GAINESVILLE, Fla. (AP)—Top-ranked Florida played a really bad half Saturday against Mississippi.
Joakim Noah kept it from becoming a really bad game.
Noah had two momentum-changing baskets down the stretch, finished with a season-high 24 points to go with 12 rebounds and helped the Gators avoid a near collapse with a 79-70 victory over the pesky Rebels on Saturday.
The defending national champions led by 25 points, 53-28, early in the second period and looked as though they would cruise to their 10th consecutive win and 14th straight at home. But Ole Miss used a 29-11 run over a 10-minute span to make it a close game in the final 8 minutes.
Noah’s two big plays may have been the difference.
“Right now, I feel like in our locker room there’s a low, and I don’t feel like it should be like that,” Noah said. “A win is a win. We made a lot of mistakes in the game and we didn’t play as well as we should have in the second half, but at the same time, we learned from it and move on. It’s OK. It’s OK to win and learn.”
Noah probably prevented it from being a costly lesson.
With the Gators leading 66-57, Noah blocked Greg Hardy’s shot, ran to the other end of the floor, caught a full-court pass from Al Horford and converted a three-point play—scoring on a circus shot and then making the free throw.
The 6-foot-11 center started thumping his chest when the ball fell through the basket, giving the Gators (17-2, 4-0 Southeastern Conference) an emotional boost.
As Noah stepped to the foul line, Ole Miss coach Andy Kennedy yelled to the officials: “They don’t need help. They’re the defending national champion.”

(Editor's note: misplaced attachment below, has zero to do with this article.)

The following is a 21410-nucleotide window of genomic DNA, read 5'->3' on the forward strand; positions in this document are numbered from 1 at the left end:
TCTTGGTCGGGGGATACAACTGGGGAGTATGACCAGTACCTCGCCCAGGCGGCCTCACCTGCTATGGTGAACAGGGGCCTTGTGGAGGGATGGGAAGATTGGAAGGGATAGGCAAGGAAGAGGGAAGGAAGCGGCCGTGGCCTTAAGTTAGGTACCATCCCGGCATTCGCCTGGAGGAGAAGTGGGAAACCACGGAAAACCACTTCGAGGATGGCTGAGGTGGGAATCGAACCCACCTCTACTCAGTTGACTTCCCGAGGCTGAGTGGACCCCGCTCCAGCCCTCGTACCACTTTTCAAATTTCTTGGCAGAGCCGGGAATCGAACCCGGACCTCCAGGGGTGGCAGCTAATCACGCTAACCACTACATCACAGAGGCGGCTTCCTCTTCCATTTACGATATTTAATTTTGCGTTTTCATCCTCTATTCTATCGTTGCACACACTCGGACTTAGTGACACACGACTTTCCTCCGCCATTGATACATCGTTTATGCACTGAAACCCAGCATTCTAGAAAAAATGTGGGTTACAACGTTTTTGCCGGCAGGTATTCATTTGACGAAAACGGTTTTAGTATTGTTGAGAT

Florida extended the lead to 13 points, 73-60, but the Rebels stormed back by creating several turnovers.
“I thought we were completely, in the second half, outplayed, outperformed, out-everything,” Gators coach Billy Donovan said. “Things snowballed. I think Ole Miss got energy, got enthusiasm. They came in and took it to us. We had that look in our eyes like we didn’t want to compete like we needed to compete.
“I thought we became very, very complacent. We got up 25 points and we tried to cruise. We didn’t play for 40 minutes. We played for about 23.”
The biggest problem was Mississippi’s press.
“I felt like I was watching an elementary school team with the way we handled the press,” Donovan said.
Donovan blamed bench players, Noah and Taurean Green for his team’s 12 second-half turnovers. He said Noah needs to use the entire baseline to inbound the ball, and Green needs to avoid getting trapped in a corner.
Ole Miss (12-7, 1-4) made three straight buckets off turnovers to make it a seven-point game for the second time.
But Noah rebounded Green’s missed 3-point shot and slammed it home for another momentum-turning play. Green made two free throws, and Horford had a dunk in the closing minutes to seal the victory.
“We didn’t attack,” Green said. “We waited for the defense to come to us. I honestly can’t tell you why it happened. We know how to break a press. We go against the press every day. It was just a matter of us not executing.”
Clarence Sanders led Ole Miss with 17 points despite missing seven of eight 3-pointers.
“Florida is a monster team,” Kennedy said. “Individually, they are very talented. Collectively, they are much better. I was proud of our guys for not giving up. It could have gotten ugly, but we continued to fight. Obviously, we lost to a superior opponent.”
Noah was 9-of-10 from the field and 6-of-6 from the free-throw line.
Green added 14 points and six assists, while Lee Humphrey scored 13 points. Humphrey was 3-of-4 from 3-point range, improving to 17-of-24 from beyond the arc in conference play.
The Gators, who lead the nation in field-goal percentage, shot 61 percent from the floor. They played nearly flawless basketball in the first half, spreading the floor, getting everyone involved and making open shots.
They had 12 assists and six turnovers against Ole Miss’ trapping defense and were up 45-26 at the break. The Rebels’ press became more problematic for Florida in the second half. Mississippi forced 12 turnovers after the break and continually trimmed the lead—until Noah stepped up.
“He really carried us through the second half,” Horford said. “We needed that from him.”